Find the Therapeutic Edge. For every client, there is a particular pace and depth of deep-tissue manipulation that allows the greatest possibility of therapeutic change to occur in the tissue. The therapeutic edge could be defined as the place where the client feels the “good hurt,” in which the client experiences some pain, but the pain feels right, appropriate, and good, accompanied by the feeling of tissues releasing and tension patterns diminishing. Work that is too light can feel disappointing and leave the client’s tissue irritated because it was not engaged with enough depth. Work that is too deep causes a defensive resistance in the tissue and leaves the tissue feeling violated or invaded. If you have solid palpation skills, you are more likely to be able to find the optimal pace and depth for each individual client and work on the client’s therapeutic edge.

Work in Layers. Avoid sporadically changing the depth of your work and jumping between layers of tissue during the application of deep-tissue methods. The nervous system can become overstimulated by such rapid changes, leaving the client restless or slightly irritated by the work. Instead, work in even patterns at progressively deeper layers as the client’s tissue releases.

Work at Oblique Angles. In some situations, you might drop straight down into the tissue, but most often you will apply pressure at an angle no greater than 45 degrees. The use of oblique angles to apply pressure ensures that blood vessels, lymph vessels, and nerves won’t be pinched against a bone. It also allows you to use your body weight effectively without undue stress on your joints.

Work Origins, Insertions, and Muscle Bellies. It is not uncommon for therapists right out of school to apply deep-tissue work to muscle bellies but avoid using it around the origin and insertion points of muscles. Many of these areas will require you to remain responsive to tissue changes and adjust your pressure accordingly, but so long as the client expresses no discomfort, work in these areas is valuable.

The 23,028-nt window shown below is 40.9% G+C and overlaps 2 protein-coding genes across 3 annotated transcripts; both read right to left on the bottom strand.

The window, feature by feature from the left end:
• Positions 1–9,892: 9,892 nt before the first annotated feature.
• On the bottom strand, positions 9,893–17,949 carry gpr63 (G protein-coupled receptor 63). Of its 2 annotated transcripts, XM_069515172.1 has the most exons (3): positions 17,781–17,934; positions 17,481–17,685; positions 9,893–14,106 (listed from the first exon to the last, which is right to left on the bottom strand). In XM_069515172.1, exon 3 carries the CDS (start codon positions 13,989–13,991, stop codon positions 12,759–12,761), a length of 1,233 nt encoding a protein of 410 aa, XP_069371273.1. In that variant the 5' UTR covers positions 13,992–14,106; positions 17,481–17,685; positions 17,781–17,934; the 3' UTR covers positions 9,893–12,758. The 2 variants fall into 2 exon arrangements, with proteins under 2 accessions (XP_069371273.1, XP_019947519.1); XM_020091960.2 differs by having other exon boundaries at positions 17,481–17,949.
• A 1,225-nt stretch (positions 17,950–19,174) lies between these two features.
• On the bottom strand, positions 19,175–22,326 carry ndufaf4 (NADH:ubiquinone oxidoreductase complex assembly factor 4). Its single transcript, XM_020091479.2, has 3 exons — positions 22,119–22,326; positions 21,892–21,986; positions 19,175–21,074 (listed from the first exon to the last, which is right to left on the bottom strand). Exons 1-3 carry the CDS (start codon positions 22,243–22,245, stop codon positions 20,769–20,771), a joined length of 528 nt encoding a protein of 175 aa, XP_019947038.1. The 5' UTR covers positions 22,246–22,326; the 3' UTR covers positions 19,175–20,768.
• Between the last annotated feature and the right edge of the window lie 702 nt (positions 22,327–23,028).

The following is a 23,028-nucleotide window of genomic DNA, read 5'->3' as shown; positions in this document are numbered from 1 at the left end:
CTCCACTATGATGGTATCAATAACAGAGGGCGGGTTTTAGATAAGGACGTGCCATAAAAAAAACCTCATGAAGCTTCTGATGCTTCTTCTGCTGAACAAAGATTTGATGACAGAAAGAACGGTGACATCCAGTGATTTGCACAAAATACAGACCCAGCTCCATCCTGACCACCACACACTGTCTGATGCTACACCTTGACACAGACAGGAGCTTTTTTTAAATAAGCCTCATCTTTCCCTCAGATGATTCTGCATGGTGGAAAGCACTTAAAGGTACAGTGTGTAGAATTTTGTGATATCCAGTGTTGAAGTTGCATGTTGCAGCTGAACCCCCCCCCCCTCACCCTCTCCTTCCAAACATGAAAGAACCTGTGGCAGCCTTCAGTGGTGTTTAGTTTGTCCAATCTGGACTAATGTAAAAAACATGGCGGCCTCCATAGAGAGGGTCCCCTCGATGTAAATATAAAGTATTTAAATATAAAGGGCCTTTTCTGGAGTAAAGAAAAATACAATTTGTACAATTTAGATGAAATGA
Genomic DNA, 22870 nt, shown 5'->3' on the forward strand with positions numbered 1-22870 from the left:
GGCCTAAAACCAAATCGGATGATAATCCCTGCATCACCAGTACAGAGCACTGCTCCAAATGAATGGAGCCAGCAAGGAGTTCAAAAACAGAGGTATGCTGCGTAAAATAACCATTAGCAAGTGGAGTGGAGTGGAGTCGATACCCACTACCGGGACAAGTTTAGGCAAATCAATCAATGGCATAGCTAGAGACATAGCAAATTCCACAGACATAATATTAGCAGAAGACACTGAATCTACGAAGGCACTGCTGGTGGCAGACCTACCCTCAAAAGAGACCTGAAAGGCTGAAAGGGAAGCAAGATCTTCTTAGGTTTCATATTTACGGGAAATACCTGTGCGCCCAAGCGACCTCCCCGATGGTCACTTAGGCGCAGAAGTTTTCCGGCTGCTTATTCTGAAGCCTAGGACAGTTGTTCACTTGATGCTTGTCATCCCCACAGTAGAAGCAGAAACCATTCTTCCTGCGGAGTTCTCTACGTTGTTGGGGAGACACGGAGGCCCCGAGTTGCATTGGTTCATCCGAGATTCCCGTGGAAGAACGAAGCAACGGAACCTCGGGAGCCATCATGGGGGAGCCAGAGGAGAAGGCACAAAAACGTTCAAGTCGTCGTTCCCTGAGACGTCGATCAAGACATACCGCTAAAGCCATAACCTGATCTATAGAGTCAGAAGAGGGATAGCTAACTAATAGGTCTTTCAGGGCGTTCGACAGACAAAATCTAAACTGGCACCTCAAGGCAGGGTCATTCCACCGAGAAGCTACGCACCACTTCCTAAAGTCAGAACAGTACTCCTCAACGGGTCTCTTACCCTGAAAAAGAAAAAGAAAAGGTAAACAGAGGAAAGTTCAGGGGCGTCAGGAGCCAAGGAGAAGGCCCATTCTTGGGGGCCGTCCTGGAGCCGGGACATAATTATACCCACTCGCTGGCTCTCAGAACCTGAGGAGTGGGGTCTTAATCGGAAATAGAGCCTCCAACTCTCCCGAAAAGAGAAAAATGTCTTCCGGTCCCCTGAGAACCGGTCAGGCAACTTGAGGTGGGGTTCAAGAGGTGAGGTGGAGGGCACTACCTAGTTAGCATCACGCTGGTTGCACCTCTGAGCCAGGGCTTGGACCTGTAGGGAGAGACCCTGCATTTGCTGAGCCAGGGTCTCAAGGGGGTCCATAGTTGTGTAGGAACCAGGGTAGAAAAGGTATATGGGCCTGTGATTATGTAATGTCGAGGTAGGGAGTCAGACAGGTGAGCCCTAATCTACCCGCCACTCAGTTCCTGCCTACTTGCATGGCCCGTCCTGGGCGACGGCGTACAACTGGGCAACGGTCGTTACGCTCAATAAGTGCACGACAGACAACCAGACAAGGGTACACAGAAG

When Possible, Place Muscles in Lengthened Positions. It can also be helpful to place a muscle in a lengthened position before the application of deep-tissue work to facilitate the elongation of tissue. For example, you might rest the arm above the head in a slightly flexed position, supported by a pillow, while working on the triceps.

Use the Client’s Breath. Remember that a client can support the release of adhered tissue with his or her breath. As a muscle is lengthened, as you move from the origin of a muscle to its insertion during a stroke, or as you move from distal body areas to proximal body areas, encourage the client to take a full breath and exhale as the stroke is performed.

Use Passive and Active Movement. Use passive movement as the last technique applied to each body area and active movement at the very end of the session. These techniques help alert proprioceptors that new movement patterns are available and are important in reaching and maintaining treatment goals.

While everyone may not agree on an exact definition of deep-tissue massage, we are all able to come to our own understanding of what it means to slow down and work deeply. As you consider these guiding principles, enjoy discovering how to modify and integrate them into your practice.


1. A.J. Banes et al., “Mechanical Forces and Signaling in Connective Tissue Cells,” Current Opinion in Orthopedics 12, no. 5 (2001).

2. W. Hammer, “Piezoelectricity, A Healing Property of Soft Tissue,” Dynamic Chiropractic, accessed December 2012, www.dynamicchiropractic.com/mpacms/dc/article.php?id=15481.

3. R. Turchaninov, “Research & Massage Therapy, Part 2,” Massage & Bodywork, December/January 2001, page 48.

4. R.B. Fuller, “Tensegrity,” accessed December 2012, www.rwgrayprojects.com/rbfnotes/fpapers/tensegrity/tenseg01.html.